The British film industry has been producing striking debut films at an unfathomable rate over the last few years, and now that Hoard has premiered at the Venice Film Festival, we certainly can’t accuse them of all feeling the same. The London-set drama centers on Maria, who, as a child (played by Lily-Beau Leach), questions the confines of her world with her fiercely protective hoarder mother, Cynthia (Hayley Squires). After an accident that Maria believes kills her mother, the young girl grows up (now played by Saura Lightfoot Leon) under the care of an overworked, kind foster mother (Samantha Spiro).
When former foster child Michael (Stranger Things’ Joseph Quinn) intrudes on Maria’s adolescence, she lurches back towards behavior that, while unhealthy, may shed light on the dangerous love she shared with her mother.
Aggressive, off-kilter, and packing an emotional rawness that’s often sanded out of too-careful British dramas, Hoard savors the clutter and excretions of childhood trauma, more interested in destructive spirals than the calm equilibrium of healing. But while there’s a version of Hoard that could be a welcome jolt for British working-class stories, it’s unclear how from the finished product – at 126 minutes, Hoard stretches loosely mapped out psychology with a terminal lack of polish.
Director Luna Carmoon’s shorts Nosebleed and Shagbands were praised for their fresh, personal-driven voice, but the filmmaker said her experience with the doors that her work opened left a sour taste in her mouth. You can feel the bitterness and cynicism with the world in Hoard – characters spare none of their vile and unpleasant urges from the horrified eyes of those around them (or the audience – the copious spit consumption may require eyes to be covered). Carmoon still shows unadulterated empathy for her characters, especially the young, lost Maria discovering an alternative avenue of adulthood.
Lightfoot Leon shoulders the colossal demands of her role well, albeit not faultlessly. Maria’s mania is too forcibly pushed in the film’s latter stages, with Carmoon’s screenplay asking the actor to maintain a state of feverish distress that falters in the final, over-extended stretch – again, a problem that would be lessened with a shorter runtime. Still, it’s difficult to picture how a young actor could outmaneuver the faults baked into the character writing.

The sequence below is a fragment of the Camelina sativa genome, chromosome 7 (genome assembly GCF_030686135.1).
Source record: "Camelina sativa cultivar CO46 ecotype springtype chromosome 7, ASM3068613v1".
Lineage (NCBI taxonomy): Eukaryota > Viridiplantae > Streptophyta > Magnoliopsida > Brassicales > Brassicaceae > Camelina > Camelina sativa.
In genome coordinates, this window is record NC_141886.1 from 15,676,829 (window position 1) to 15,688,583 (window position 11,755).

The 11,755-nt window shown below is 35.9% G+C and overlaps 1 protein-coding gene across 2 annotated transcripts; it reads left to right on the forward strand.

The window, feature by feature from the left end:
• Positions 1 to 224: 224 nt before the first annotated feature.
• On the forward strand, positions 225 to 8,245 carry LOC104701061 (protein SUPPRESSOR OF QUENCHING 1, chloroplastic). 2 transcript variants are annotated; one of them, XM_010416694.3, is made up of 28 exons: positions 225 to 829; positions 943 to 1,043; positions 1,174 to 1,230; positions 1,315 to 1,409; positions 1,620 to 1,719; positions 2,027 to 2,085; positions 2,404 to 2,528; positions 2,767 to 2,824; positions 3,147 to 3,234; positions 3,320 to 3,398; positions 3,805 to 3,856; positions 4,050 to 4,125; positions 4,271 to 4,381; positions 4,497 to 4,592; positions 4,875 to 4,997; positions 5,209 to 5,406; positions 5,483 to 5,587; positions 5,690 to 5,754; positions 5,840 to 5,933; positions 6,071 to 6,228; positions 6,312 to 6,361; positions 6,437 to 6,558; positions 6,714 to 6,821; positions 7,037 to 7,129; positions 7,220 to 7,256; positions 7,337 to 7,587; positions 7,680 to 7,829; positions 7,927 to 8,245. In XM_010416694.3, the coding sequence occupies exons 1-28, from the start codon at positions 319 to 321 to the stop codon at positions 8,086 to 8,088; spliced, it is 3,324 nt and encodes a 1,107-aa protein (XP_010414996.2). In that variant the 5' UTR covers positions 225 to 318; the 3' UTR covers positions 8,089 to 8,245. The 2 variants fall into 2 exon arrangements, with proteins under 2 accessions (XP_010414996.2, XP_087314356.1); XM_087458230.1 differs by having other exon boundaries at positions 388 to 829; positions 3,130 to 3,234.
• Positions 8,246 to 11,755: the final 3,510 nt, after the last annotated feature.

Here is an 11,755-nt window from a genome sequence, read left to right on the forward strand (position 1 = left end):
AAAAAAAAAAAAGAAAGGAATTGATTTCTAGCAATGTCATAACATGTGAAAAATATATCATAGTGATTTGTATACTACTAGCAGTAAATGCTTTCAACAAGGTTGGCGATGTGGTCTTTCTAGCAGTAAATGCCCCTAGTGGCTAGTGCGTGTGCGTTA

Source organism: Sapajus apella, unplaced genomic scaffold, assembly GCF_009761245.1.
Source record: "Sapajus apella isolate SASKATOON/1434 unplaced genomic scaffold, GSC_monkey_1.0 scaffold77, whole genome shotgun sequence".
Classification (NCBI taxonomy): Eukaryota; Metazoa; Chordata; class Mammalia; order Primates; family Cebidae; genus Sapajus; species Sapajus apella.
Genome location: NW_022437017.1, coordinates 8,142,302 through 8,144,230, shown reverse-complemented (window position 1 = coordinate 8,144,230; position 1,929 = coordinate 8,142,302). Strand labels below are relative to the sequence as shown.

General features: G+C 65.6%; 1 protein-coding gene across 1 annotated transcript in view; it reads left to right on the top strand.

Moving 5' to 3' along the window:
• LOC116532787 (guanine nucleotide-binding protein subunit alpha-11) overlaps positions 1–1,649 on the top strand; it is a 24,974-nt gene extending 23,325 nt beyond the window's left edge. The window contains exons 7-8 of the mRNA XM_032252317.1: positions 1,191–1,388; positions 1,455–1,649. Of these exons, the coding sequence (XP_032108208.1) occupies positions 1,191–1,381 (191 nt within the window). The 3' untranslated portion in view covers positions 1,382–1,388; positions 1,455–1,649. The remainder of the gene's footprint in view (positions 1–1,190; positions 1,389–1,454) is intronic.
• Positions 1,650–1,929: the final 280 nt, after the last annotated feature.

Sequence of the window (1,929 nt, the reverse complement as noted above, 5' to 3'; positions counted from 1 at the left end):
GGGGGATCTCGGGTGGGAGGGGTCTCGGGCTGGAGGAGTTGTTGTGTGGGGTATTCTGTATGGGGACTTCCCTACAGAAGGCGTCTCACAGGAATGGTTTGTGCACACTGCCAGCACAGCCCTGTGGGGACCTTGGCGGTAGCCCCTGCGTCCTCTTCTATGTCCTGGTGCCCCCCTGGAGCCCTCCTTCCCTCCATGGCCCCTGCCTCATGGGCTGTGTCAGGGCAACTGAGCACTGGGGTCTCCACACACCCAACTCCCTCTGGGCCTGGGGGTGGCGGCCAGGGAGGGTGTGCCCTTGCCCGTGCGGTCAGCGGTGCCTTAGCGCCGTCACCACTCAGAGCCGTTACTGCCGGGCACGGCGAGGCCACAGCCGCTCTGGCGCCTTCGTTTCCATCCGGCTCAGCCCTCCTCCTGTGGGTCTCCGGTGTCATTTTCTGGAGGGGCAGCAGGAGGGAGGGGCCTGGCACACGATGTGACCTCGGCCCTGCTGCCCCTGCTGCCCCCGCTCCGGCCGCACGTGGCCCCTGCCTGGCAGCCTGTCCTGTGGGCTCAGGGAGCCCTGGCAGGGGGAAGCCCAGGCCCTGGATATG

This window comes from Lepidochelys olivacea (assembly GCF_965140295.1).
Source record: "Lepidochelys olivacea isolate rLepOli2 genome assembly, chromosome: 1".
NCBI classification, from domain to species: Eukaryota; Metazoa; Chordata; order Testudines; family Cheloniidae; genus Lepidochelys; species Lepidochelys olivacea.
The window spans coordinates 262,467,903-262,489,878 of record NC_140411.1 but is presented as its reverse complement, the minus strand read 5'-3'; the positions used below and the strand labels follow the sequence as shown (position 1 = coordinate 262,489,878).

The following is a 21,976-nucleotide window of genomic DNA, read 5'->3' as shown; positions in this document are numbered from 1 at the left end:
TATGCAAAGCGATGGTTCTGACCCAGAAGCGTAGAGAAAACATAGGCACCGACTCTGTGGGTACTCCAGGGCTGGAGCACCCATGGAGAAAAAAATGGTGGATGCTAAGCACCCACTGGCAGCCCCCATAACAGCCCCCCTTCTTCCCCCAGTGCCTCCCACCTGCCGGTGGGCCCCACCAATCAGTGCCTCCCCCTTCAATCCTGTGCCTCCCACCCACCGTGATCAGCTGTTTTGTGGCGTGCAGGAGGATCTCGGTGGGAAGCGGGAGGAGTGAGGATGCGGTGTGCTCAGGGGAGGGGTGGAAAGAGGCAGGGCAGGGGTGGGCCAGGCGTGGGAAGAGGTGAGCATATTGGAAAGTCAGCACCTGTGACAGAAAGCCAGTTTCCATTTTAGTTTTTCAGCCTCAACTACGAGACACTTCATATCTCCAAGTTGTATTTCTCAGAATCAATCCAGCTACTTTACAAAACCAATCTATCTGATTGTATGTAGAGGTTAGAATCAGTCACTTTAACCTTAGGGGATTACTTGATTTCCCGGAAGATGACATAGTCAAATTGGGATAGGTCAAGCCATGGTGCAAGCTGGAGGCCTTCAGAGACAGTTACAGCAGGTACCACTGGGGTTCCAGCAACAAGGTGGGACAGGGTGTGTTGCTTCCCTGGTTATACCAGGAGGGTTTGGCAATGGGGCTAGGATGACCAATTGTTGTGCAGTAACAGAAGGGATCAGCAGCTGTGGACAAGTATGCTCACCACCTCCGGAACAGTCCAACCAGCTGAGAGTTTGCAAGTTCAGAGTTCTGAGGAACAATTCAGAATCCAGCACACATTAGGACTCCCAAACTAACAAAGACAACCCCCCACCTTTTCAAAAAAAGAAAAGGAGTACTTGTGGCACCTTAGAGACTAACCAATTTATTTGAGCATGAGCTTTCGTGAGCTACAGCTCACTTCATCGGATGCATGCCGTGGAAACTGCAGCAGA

At least Lightfoot Leon has great chemistry with Quinn, whose lascivious but alluring presence draws out carnal behavior in both characters. Michael’s possessiveness of the young woman adds tension to the narrative – with a pregnant fiancé, he is jeopardizing his own family as well as Maria's well-being by acting irrationally with her. The volatile power he shares with and holds over Maria makes for Hoard’s most arresting, taut sequences; his sudden rescinding of affection feels sudden in a film questioning how much control Maria is able to wield in her life.
The fact that Maria, Michael, and those who orbit them tend to be shrill and unfiltered may be exhausting, but not necessarily a problem. Set in the 80s and 90s, Hoard fixates on the nuances of mental instability that were most readily excused or discriminated against without the complexity of conditions being considered (British society might not know it, but there are shades of mental illness between sectioning people and saying “they’re just a bit… you know.”) People used to act like this without meaningful help being offered to them, such was life.
Carmoon’s depiction of mental illness is not interested in raising awareness or saying “it’s okay not to be okay” – it’s an unflinching dyad of codependency and woundedness, where two characters with difficult childhoods are attracted and repelled in equal measure, captured in unsophisticated, Dogme-esque camerawork. But as the minutes wear on, the momentum stalls, and Hoard’s attempts to reach a blinding emotional catharsis feel like a film struggling through its own mounds of clutter.
Hoard depicts the unfettered symptoms of mental distress with vigor – the rituals of Cynthia and Maria’s secluded life together, Maria’s later fixation on consumption, the burrowing after-effects of sexual assault – and it’s clear Carmoon wants to reach an unorthodox but radical cinematic understanding of how coping with abusive tendencies and coming-of-age can contradict and complement each other.
But some of the earliest introduced markers of Maria’s trauma – like the rhyming ditties she and Cynthia band back and forth or referencing her mother’s hoarding as their “catalog of love” – are not revisited effectively, and the final attempts to prove how Maria finds closure feel cloying and constructed. As a photo in the film’s credits informs us, Carmoon drew from personal experience to tell Maria’s story, so it feels improper to disregard details from Hoard’s fraught dramatic relationship. Still, like many of Hoard’s problems, the details do not add up to a story of commanding power, despite how urgent and furious the elements may be.
Hoard may be better received in the context of Britain’s new wave of debuts (even though it’s half an hour longer than all of them), but struggles to stand upright on its own merits. The messiness of Carmoon’s film is not a fatal flaw – considering the subject matter, messiness may be the point – but it means Hoard is taxing and unrewarding to unclutter.
Hoard next debuts at the BFI London Film Festival in competition in October 2023. It is currently streaming in the US for free via Tubi.